After failing the eleven-plus, Orton took a secretarial course, before working as a junior clerk. He became interested in amateur dramatics and began to improve his mind and physique, with body building classes, reading Shakespeare and taking elocution lessons. He was accepted for a place at RADA in 1951, and it was there that he met Kenneth Halliwell and agreed to move in with him; they lived together for the rest of their short lives.
After graduating, they worked together on a number of novels, with such titles as The Last Days of Sodom and The Boy Hairdresser, none of which were published in their lifetime. When they moved in to a small flat in Noel Road, Islington, they stole books from the local library, defacing them by sticking rude photos on the covers and rewriting the blurb. They were eventually caught and imprisoned for six months. While inside, Halliwell tried to commit suicide, but prison inspired Orton, giving him a detachment which helped his writing. Ironically, the defaced books are now on display in the Islington Museum.
Orton’s first play, Ruffian on the Stair, was performed on the BBC’s Third Programme, and his first theatrical success was Entertaining Mr Sloane, which received financial support from Terence Rattigan. His next success was the farce Loot, which satirised the police, the legal profession and religion. On tour it didn’t fare too well, partly because of the performance of Kenneth Williams as Inspector Truscott, but the West End production, with Michael Bates playing the Inspector, received rave reviews and won the Evening Standard award for best play. His last play, produced posthumously, was the crazy farce What the Butler Saw.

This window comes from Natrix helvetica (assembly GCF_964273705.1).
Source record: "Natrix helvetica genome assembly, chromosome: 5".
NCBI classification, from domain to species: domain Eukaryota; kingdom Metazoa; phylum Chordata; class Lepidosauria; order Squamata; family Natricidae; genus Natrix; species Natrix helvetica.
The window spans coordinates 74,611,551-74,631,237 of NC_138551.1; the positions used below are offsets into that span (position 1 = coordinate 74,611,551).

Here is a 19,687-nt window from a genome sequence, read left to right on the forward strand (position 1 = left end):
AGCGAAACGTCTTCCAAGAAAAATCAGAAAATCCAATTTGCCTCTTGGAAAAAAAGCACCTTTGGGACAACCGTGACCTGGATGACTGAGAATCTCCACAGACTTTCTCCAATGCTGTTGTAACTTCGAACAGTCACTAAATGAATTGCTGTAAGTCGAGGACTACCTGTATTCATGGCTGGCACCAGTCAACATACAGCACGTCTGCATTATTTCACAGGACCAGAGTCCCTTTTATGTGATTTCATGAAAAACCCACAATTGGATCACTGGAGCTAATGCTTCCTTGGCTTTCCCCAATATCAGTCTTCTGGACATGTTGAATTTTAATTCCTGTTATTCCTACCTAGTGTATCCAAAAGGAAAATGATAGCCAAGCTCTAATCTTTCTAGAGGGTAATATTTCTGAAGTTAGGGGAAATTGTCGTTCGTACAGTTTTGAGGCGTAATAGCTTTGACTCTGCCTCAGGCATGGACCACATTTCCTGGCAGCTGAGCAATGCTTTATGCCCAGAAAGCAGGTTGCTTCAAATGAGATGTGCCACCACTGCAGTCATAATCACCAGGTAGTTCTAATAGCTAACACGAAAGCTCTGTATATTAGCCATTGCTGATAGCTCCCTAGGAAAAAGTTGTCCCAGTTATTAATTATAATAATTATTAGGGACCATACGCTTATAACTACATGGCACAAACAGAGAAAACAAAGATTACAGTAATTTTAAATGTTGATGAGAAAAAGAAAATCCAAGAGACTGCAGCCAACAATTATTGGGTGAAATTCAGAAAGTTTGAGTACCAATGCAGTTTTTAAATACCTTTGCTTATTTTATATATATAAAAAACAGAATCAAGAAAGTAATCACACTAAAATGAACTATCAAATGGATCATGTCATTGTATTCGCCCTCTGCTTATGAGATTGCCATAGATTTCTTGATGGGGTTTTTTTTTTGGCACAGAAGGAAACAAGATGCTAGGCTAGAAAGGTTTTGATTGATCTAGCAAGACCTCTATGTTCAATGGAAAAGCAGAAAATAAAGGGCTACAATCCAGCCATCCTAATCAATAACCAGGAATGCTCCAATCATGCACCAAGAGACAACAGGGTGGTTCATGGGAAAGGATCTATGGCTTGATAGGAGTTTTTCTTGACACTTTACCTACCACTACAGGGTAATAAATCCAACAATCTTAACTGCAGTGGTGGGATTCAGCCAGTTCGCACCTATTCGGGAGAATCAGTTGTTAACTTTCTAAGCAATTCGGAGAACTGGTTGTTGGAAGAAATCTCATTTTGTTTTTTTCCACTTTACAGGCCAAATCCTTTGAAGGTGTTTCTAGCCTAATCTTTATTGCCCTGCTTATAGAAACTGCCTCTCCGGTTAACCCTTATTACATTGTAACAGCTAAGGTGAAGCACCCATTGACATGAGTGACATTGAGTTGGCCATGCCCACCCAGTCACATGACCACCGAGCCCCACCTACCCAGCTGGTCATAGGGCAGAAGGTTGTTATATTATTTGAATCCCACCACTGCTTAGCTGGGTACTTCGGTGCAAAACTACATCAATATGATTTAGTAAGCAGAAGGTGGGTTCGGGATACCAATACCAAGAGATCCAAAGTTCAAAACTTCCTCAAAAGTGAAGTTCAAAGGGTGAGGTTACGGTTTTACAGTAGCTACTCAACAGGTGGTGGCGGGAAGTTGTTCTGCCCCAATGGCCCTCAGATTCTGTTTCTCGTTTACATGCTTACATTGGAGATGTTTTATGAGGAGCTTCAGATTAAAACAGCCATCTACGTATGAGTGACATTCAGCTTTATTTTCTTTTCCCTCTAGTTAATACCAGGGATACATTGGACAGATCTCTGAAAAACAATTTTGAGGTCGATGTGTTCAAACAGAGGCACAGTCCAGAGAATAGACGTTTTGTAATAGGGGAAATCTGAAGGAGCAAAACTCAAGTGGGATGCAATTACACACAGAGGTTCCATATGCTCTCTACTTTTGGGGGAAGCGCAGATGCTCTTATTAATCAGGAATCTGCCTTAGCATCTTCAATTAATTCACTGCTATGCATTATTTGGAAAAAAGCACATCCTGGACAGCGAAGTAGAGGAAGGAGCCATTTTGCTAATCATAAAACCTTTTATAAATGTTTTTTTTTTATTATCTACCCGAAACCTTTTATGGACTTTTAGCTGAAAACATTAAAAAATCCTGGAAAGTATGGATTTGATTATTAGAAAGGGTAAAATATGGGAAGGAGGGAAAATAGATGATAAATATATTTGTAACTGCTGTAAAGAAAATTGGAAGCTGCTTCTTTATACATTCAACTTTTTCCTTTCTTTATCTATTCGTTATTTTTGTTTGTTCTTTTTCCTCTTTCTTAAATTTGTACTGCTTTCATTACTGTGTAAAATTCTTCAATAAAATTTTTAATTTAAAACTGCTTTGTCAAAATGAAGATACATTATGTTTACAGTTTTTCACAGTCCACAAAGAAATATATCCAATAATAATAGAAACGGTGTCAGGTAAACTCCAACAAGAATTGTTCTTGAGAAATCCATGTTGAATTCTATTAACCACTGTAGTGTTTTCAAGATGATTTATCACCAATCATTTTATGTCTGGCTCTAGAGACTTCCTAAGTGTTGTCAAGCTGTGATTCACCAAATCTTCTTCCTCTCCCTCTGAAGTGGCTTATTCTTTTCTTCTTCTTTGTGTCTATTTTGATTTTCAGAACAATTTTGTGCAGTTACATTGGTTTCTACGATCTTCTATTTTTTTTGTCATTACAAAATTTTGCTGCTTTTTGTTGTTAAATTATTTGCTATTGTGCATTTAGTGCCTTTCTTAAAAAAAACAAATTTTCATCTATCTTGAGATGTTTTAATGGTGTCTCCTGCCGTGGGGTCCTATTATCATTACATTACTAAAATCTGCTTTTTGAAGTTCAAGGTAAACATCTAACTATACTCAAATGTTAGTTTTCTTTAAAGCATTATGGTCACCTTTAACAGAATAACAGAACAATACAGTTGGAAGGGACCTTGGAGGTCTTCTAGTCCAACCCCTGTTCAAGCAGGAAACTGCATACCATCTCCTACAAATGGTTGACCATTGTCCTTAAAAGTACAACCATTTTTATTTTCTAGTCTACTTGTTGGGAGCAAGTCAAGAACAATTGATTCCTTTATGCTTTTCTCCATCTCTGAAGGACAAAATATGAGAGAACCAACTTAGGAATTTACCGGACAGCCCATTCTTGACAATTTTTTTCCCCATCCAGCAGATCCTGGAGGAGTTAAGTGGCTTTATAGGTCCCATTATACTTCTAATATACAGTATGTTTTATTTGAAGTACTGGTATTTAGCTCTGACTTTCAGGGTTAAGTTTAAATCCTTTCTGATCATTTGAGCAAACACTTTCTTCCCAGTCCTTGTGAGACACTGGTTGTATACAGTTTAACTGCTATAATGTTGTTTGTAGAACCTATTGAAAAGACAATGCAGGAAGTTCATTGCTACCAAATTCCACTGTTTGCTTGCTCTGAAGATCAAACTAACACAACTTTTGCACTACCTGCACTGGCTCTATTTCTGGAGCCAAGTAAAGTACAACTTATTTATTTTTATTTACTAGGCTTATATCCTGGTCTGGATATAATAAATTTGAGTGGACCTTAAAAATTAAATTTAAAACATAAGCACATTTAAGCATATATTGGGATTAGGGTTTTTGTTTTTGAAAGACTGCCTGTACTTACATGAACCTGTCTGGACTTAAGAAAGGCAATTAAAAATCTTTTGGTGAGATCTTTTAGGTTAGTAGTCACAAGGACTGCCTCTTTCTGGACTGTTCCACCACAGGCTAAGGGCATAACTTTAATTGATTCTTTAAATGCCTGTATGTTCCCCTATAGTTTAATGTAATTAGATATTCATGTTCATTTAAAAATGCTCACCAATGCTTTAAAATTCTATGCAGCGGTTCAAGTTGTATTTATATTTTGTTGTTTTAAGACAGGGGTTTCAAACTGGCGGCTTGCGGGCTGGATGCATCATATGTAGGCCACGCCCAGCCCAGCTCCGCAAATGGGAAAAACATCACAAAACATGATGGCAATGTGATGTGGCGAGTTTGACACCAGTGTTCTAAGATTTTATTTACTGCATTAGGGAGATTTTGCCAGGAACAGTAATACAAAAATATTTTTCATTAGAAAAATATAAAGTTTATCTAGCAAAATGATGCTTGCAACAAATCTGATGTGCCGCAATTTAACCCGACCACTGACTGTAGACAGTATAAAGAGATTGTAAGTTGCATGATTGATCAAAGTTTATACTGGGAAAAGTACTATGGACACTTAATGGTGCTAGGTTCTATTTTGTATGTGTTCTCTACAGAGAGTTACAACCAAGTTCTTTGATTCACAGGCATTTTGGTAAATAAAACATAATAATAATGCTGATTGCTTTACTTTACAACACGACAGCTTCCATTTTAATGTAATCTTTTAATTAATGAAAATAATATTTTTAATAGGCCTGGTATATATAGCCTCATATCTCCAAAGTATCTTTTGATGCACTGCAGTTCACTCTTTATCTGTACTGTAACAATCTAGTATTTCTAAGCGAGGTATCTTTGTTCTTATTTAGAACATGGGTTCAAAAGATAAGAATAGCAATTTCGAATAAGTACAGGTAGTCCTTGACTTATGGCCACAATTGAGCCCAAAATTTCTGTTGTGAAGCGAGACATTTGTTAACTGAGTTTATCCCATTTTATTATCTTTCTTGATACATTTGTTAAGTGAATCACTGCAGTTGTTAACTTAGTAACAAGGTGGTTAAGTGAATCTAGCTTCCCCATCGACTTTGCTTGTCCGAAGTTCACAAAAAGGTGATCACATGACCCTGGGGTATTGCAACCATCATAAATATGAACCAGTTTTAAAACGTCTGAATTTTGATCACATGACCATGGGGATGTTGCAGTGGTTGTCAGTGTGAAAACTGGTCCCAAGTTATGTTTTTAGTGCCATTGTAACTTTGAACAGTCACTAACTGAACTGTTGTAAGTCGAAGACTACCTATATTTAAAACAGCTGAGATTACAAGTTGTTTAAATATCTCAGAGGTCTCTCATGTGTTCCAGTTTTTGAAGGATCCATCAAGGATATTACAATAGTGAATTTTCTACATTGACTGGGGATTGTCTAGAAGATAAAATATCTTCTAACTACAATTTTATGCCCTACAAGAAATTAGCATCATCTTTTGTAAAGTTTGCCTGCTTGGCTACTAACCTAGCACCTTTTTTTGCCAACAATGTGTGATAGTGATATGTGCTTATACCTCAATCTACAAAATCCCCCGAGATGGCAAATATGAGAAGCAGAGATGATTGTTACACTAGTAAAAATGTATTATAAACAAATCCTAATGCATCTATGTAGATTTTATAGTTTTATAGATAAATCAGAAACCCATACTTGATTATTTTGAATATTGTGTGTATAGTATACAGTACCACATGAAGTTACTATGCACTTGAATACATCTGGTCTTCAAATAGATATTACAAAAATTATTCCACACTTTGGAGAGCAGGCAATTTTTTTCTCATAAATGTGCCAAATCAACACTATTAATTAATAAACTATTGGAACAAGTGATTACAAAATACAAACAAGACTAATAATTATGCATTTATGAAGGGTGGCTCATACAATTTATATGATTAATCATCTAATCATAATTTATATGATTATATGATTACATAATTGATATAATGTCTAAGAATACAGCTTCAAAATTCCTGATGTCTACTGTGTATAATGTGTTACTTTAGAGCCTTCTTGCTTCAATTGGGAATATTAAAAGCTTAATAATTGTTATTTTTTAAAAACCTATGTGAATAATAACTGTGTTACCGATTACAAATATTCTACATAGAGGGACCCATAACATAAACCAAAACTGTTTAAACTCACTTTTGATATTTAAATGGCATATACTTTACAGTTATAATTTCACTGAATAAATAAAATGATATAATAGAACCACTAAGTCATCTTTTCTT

Halliwell was starting to resent Orton’s growing success, both social and sexual. On 9 August 1967, Halliwell battered Orton to death with a hammer and then committed suicide by overdosing on sleeping pills. They were cremated at Golders Green Creamatorium. Their ashes were intermingled and scattered on the crocus lawn.
Orton’s plays are unique, full of social outrage, subversive sex and an epigrammatic wit. Two of them were made into films after Orton’s death. His diaries were published in 1986, describing his many sexual adventures in great detail. John Lahr’s biography Prick up your Ears was made into a successful film in an adaptation by Alan Bennett, starring Gary Oldman and Alfred Molina.
Joe Orton’s literary career started late and was very brief, but his was an original voice, with its unique subversive humour. Leicester has honoured him by naming the space outside its new theatre, Curve, Orton Square, and by putting up a Blue Plaque at his childhood home at Fayrhust Road. His flat at 25 Noel Road in Islington now carries an Islington Green Plaque.
- Mark Brown, "Library books defaced by prankster playwright Joe Orton go on show", The Guardian, 11 October 2011
- [http://www.joeorton.org/Pages/Joe_Orton_Gallery76.html Joe Orton Online: Gallery.
- Blue Plaque places: "Joe Orton green plaque in London"